But philanthropy may not serve as a limiting factor for all, and in the end, this may just ensure that the greedier billionaires will take the lead from Buffett and Gates. "Some people, like Sam Walton and the Koch brothers, they never seem to lose focus," Lord said. So the boredom factor ultimately will not preclude a trillionaire—and not necessarily lead to a Giving Pledge commitment.
If the U.S. is going to be able to boast the 21st century's first trillionaire, tax policy will have to continue on its current path.
When Ronald Reagan took office as president of the United States, the top personal income tax rate in the U.S. was 70 percent (91 percent back when Eisenhower was in office). Tax policy in the U.S. in recent decades has figured prominently in wealth accumulation.
Kraus sees few signs of this trend reversing. "From a social standpoint, the rich are getting richer, yet the notion of social mobility is so central to the fabric of America, and people buy into that even if it's against their own best interest." Income inequality and redistribution of wealth have not been in the top set of considerations for voters. "I don't see a pressing desire by the electorate or D.C. to change," Kraus added.
Oxfam conducted an assessment of how much presidents talk about income inequality—or proxies for that term—in State of the Union addresses over a hundred years, and found a massive amount of variation, O'Brien said. "There were eras where if you didn't talk about it you had no chance of succeeding. In 1912, we had four progressives and a socialist running for president."
Since LBJ's war on poverty there has been a significant falling off in that conversation, and that trend exacerbated under Reagan.
"The money will have to come from somewhere to deal with debt and the deficit, so the 'tax the rich' philosophy will make some gains" but it won't reverse the trend and will only limit even greater concentration, Kraus said.
For economic researchers including Piketty, the single individual at the top of the list and the total dollar figure they reach is less important than the trends that accelerate income inequality. But you can't stop at the trends, either. The real question is: Who and what will own the 21st century, literally.
Here is a sampling of the "trillionaire" players that may loom large in the 21st century.
The individual-institutional trillionaire complex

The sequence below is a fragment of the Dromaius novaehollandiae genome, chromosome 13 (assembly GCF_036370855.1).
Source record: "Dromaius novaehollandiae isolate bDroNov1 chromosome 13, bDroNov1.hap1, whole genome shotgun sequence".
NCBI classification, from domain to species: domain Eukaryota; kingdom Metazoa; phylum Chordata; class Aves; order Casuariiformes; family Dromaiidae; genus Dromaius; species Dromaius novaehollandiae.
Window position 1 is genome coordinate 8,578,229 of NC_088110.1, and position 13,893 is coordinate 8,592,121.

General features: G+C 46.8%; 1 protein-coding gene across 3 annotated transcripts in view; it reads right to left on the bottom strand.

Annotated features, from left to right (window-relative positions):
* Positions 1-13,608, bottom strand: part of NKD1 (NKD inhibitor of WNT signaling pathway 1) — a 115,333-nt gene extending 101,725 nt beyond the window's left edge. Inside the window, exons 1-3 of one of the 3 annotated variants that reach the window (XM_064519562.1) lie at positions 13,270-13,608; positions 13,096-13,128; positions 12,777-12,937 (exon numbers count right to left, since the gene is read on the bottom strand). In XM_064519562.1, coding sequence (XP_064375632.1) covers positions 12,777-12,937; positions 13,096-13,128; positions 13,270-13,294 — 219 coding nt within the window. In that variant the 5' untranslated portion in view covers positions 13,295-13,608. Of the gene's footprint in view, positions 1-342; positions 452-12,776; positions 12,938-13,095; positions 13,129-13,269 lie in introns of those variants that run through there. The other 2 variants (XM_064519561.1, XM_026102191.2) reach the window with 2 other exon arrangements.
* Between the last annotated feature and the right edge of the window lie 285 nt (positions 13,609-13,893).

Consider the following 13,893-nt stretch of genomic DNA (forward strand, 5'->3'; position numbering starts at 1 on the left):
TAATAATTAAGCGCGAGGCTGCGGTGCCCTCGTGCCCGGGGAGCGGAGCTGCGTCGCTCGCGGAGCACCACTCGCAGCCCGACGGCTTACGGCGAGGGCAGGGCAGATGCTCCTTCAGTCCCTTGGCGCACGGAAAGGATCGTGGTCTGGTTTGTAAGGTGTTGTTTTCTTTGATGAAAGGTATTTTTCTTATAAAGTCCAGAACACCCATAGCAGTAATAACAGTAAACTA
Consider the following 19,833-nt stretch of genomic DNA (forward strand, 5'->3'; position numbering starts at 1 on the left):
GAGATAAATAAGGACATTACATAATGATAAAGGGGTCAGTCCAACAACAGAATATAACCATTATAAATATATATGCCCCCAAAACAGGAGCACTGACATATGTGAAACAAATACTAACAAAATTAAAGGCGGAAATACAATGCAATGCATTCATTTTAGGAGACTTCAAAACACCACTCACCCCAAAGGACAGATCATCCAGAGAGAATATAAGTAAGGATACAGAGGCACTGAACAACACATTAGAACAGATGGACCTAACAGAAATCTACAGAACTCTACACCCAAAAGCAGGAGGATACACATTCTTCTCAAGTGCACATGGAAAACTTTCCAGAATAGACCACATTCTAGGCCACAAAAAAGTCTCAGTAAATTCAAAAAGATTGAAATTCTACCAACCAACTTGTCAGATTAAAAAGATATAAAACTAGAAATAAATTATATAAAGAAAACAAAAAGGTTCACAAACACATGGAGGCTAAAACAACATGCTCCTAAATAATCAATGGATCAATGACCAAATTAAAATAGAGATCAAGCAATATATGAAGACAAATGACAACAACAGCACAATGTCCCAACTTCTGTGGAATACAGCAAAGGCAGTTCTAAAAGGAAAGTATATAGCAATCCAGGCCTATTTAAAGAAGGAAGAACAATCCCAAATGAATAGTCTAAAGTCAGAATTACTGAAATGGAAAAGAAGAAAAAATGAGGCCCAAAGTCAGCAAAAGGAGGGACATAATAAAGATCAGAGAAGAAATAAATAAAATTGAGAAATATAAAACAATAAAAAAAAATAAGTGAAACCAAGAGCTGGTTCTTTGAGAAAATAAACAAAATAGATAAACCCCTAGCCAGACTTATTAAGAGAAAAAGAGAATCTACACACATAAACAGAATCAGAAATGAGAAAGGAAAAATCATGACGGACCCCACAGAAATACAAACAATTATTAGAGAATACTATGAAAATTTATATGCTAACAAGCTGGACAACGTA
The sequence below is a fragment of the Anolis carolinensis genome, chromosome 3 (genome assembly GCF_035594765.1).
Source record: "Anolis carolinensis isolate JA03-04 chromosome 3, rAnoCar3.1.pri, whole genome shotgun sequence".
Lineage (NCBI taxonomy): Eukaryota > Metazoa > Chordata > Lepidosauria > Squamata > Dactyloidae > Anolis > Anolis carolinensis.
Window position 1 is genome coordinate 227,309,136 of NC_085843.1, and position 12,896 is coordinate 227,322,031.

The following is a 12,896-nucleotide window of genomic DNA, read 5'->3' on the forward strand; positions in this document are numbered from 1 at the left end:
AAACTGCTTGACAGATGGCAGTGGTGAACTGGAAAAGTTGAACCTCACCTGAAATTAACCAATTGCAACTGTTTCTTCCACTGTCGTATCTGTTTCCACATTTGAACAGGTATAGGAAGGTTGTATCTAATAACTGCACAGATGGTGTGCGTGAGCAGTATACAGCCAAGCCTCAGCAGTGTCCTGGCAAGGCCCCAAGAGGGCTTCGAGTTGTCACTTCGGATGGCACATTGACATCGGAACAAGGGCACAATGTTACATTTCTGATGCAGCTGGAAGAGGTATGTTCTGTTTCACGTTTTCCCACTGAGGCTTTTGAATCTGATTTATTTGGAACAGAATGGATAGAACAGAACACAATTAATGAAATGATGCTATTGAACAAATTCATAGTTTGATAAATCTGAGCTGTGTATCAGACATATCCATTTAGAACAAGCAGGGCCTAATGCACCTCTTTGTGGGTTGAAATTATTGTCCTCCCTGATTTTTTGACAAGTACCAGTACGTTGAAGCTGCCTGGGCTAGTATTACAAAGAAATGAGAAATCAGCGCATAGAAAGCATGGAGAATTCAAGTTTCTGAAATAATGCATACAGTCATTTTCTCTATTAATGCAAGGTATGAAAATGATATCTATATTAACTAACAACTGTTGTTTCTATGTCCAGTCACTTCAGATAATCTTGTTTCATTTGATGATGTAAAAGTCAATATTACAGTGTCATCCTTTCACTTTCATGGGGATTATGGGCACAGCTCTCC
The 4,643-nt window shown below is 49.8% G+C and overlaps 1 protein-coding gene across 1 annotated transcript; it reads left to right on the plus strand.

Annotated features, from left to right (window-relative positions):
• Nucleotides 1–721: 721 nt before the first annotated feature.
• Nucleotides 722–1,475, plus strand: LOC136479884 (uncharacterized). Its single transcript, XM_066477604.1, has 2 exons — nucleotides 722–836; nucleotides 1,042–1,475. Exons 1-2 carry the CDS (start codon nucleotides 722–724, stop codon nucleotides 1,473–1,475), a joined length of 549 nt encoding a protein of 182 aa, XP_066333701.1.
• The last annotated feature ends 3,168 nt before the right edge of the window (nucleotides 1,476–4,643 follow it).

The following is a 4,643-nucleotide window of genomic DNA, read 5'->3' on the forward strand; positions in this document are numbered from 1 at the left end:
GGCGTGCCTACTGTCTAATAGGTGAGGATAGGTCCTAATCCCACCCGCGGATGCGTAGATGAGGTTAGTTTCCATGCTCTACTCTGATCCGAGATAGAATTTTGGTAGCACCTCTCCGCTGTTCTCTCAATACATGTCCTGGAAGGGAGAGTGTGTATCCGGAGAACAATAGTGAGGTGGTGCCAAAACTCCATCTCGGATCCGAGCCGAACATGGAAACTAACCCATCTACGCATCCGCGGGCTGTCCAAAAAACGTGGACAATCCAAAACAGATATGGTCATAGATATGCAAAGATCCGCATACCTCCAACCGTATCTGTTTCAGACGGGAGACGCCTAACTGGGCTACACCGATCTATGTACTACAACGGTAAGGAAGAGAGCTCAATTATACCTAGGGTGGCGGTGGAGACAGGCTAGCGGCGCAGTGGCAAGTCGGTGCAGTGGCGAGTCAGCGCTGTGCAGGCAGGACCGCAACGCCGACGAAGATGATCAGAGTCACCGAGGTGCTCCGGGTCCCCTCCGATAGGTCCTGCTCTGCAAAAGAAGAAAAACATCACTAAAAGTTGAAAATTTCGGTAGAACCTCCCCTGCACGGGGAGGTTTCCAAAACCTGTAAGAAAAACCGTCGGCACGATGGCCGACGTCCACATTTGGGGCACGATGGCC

Trillionaire investors need to become more inventive with investments across currency, natural resources, agriculture and real estate, among other assets, because there's little left to buy for them. Piketty noted that oil states could decide to buy the entire real estate portfolio of the globe and live off the rent. The point is, "Individuals and investment entities will compete," O'Brien said. Being a trillionaire means having enough money to buy a country or change the price of a commodity like grain or corn—or lift every single person, not just out of extreme poverty, but practically into the middle class, O'Brien said.
The new oil barons
In East Africa, 130 trillion cubic feet of gas, and more than 2 billion barrels of oil have been discovered in the last three years. Mozambique, which languishes near the bottom of the global development list, just found enough oil and gas to drive $10 billion a year of revenue for each of the next 40 years—that's $400 billion for the second-poorest country in the world. But into whose hands?
"It's an opportunity and a threat," O'Brien said.
Piketty envisions in the future oligarchs for whom nationality is a vestige of a former era.
"National borders could be less important than oligarch borders," Amoils said. "A lot of people already see the ultra high-net worth as fully mobile and they really don't have a permanent place to stay."
All in the family
From 1990 to 2010, Bill Gates grew his wealth from $10 billion to $50 billion. A L'Oreal heiress, meanwhile, grew her wealth from $5 billion to $25 billion—the same rate of growth for doing nothing more creative than investing her family fortune like an elite entrepreneur or institution.
The declining estate tax and shrinking family sizes increase the likelihood of a second-generation trillionaire. "There's a case to be made that some folks will be able to break through the limits on wealth accumulation without creating new Microsofts," Lord said.
—By CNBC's Eric Rosenbaum.